A Commission spokesman confirmed to Globalmeatnews.com that animals and animal products would be an important focus of “future joint activities to be launched and sustained under this co-operation plan” and that there were likely to be more specific actions related to husbandry technology and veterinary science.
On the latter, the spokesman said that the plan could “further channel positive outputs from research and innovation projects in the field of animal health or food safety.” They added that specific sectors and projects will be jointly identified and debated in the future.
The Commission said given growing international trade, especially with China, and climate change, “the geography of diseases is gradually changing and renewed efforts on international cooperation are necessary” and that there were “obvious gains for both parties in finding solutions to mitigate animal diseases”, particularly in the pig and poultry sectors.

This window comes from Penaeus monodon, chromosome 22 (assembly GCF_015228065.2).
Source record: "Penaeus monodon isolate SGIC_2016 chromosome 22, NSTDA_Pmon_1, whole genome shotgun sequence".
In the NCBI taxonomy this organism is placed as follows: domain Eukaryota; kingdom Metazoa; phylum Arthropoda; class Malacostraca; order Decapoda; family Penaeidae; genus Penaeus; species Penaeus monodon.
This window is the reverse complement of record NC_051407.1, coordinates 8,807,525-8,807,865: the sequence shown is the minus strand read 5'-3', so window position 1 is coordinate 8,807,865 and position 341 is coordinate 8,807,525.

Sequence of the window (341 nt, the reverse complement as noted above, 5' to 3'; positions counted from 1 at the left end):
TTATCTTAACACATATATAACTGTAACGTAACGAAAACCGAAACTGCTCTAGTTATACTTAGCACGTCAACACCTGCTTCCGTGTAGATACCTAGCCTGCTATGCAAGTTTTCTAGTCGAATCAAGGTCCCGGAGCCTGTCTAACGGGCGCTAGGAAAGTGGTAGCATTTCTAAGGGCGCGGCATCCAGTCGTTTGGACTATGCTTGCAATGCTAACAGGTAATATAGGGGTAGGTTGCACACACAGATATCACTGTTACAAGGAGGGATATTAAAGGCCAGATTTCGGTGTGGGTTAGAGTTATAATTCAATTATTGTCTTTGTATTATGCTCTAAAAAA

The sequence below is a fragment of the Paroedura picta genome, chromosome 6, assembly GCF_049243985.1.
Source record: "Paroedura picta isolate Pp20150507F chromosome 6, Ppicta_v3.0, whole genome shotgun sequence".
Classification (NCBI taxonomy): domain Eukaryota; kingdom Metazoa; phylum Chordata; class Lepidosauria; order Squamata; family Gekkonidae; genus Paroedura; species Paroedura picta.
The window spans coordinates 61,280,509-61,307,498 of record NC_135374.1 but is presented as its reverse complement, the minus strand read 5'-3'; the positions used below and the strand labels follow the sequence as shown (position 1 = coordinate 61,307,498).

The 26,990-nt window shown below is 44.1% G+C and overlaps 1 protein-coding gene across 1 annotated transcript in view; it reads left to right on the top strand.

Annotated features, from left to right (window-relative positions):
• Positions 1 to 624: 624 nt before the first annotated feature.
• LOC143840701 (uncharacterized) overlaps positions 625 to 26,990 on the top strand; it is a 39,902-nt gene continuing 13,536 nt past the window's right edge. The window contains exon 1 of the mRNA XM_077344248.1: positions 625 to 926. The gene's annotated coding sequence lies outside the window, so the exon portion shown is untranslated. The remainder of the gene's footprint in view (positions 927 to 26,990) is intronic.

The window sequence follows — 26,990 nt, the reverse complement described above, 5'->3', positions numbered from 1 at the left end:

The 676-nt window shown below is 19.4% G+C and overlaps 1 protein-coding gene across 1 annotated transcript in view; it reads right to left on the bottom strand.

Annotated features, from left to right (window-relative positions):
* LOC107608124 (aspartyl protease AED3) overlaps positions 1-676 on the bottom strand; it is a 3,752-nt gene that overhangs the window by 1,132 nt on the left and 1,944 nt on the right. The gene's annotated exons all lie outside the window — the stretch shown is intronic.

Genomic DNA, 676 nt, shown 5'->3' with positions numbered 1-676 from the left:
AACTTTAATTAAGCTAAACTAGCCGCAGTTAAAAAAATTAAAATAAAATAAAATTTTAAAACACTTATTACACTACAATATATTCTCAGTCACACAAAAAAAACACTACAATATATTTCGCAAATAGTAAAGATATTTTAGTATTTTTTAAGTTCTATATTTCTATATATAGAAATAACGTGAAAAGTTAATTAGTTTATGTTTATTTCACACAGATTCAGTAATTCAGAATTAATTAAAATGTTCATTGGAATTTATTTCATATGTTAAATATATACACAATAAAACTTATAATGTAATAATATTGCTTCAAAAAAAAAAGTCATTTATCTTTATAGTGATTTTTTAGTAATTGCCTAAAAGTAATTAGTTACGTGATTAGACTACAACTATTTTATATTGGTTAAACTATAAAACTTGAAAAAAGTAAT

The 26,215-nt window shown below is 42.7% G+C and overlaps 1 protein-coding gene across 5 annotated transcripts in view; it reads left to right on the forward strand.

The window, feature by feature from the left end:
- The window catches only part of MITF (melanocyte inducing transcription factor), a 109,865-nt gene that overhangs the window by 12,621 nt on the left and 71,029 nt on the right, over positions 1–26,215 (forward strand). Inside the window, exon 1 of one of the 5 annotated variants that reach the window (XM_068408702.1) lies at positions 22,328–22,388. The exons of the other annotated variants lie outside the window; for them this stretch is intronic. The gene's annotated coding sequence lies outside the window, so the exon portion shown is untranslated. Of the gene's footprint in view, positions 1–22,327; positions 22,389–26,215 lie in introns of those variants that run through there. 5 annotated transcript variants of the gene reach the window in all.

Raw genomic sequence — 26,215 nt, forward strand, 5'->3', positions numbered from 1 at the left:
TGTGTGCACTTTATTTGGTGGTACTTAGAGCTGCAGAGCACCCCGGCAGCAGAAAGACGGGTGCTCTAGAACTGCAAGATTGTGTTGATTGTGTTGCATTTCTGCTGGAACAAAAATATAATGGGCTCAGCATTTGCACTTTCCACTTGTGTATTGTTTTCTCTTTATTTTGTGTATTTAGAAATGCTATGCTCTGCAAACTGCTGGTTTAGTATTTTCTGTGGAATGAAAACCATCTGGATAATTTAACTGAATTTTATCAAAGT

The two sides “can also benefit from sharing information and practices on the possible management of these diseases in case of an outbreak,” it said, adding that the agreement could also lead to joint projects related to food safety cooperation and animal health with a view to deepening scientific co-operation on improving standards in food safety and animal health regulations.
Chinese minister Han Changfu said he was “confident that with our concerted efforts, agricultural cooperation between China and the European Union will surely realise mutual benefits, win-win results and common development”.